How to Resize the Font in AOL

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If you find yourself moving inches from the screen to read tiny text or can view only a few paragraphs of enlarged text, it might be time to resize your fonts. The AOL Desktop browser offers such controls for individual websites by holding the "Ctrl" button and moving your mouse wheel; you can also hold "Ctrl" and press "+" or "-." However, you don't need to do this for each website. A better alternative is to change the AOL defaults, so all sites appear with the adjusted font sizes unless they're coded with a fixed font size. You can also change the font sizes for AOL services, such as email, messages and chat rooms.

1 Changing AOL Font Sizes

2 Enter the AOL keyword Font

Enter the AOL keyword "Font" to view the Font & Text Settings page.

3 Click the numeric drop-down menu

Click the numeric drop-down menu and select your preferred font size to be used when composing emails and messages.

4 Click Small

Click "Small," "Medium" or "Large" in the Text Settings section to change the displayed fonts in AOL email, chat rooms and messages.

5 Click Save to save your changes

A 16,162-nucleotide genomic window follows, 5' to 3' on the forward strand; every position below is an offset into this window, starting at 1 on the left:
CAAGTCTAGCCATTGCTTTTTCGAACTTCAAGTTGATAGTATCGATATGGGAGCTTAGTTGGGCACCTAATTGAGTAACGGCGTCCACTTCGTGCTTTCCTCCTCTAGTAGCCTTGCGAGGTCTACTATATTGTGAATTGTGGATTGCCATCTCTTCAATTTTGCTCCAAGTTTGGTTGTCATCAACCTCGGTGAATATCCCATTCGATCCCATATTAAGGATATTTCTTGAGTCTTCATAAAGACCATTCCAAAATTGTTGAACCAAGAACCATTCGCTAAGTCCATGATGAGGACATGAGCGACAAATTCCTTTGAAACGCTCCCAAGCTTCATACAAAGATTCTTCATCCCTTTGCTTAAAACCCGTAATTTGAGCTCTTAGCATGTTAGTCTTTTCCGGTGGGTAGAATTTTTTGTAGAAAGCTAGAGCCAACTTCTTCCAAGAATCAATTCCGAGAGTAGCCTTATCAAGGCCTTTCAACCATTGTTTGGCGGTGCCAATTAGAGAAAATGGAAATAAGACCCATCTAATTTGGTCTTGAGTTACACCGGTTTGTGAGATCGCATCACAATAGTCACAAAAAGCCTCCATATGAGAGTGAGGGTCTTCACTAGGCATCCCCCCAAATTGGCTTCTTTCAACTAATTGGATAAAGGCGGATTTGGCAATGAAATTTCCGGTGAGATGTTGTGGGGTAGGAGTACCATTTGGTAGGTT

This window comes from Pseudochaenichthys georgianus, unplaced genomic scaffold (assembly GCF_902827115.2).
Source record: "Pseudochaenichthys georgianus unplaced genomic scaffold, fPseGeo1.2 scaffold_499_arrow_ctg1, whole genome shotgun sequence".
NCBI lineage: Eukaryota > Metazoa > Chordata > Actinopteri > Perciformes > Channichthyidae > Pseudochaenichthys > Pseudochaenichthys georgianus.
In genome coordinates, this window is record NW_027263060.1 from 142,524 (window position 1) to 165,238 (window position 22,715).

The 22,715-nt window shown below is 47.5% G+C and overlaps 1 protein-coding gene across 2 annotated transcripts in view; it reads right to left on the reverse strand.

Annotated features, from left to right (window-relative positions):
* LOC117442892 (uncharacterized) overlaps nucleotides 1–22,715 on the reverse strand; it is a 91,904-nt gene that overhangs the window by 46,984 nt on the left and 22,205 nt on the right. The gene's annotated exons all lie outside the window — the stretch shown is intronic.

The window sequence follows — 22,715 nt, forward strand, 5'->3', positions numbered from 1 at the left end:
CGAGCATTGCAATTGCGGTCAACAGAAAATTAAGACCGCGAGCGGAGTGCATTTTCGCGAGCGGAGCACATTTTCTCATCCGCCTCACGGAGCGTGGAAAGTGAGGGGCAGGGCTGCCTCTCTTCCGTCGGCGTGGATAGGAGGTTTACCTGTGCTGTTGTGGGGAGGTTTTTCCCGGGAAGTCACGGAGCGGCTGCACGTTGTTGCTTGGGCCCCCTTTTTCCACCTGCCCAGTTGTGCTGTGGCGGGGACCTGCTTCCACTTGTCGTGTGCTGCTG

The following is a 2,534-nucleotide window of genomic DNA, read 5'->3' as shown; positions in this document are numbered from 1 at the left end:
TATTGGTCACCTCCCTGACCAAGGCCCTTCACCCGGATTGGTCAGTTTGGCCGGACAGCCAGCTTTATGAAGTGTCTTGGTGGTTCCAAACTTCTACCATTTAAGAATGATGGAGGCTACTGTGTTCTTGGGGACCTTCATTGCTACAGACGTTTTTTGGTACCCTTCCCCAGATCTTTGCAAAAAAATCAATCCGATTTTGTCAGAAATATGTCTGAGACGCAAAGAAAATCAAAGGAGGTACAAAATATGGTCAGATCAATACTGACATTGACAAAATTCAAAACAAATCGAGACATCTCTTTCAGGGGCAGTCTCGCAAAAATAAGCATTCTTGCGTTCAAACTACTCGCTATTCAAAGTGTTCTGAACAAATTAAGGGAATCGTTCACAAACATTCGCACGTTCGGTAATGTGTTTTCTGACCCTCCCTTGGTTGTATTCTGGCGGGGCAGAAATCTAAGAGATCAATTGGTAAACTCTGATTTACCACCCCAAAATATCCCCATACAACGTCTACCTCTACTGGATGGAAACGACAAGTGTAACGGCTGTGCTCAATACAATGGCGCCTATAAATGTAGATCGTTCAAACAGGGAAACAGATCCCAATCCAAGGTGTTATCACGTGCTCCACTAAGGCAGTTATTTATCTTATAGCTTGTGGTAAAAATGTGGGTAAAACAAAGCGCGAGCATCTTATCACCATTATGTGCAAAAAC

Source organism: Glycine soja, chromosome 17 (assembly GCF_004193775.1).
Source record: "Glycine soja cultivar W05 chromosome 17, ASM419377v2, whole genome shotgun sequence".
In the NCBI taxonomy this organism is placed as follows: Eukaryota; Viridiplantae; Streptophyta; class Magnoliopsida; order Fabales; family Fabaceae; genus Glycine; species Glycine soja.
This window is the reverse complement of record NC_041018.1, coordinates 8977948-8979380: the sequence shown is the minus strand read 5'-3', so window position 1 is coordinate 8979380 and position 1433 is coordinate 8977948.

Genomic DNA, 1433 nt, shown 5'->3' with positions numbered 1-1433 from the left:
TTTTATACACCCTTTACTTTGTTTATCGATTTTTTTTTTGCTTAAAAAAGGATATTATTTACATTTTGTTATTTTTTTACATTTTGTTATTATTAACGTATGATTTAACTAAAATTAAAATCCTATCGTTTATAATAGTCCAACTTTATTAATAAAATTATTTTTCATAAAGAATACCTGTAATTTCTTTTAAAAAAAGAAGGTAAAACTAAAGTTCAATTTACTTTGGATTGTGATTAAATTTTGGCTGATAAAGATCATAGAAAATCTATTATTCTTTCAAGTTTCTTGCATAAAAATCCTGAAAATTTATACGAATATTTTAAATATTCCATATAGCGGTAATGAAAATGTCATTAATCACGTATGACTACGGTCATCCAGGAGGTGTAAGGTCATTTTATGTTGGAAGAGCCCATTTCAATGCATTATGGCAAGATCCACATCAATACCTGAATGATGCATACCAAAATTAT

Click "Save" to save your changes.

6 Adjusting Website Font sizes

7 Click Edit

Click "Edit" in the top menu of AOL Desktop.

8 Move your cursor

Move your cursor over "Text Size" and then select a different font size, such as "Largest," "Larger," "Medium," "Smaller" or "Smallest," from the fly-out menu.

9 Click Edit

Click "Edit," "Zoom" and then a listed percentage to change the size of the entire Web page, including text and images. You can also choose "Custom" to specify an exact percentage.

  • Information in this article applies to AOL Desktop 9.6 and 9.7. It may vary slightly or significantly with other versions or products.

C. Taylor embarked on a professional writing career in 2009 and frequently writes about technology, science, business, finance, martial arts and the great outdoors. He writes for both online and offline publications, including the Journal of Asian Martial Arts, Samsung, Radio Shack, Motley Fool, Chron, Synonym and more. He received a Master of Science degree in wildlife biology from Clemson University and a Bachelor of Arts in biological sciences at College of Charleston. He also holds minors in statistics, physics and visual arts.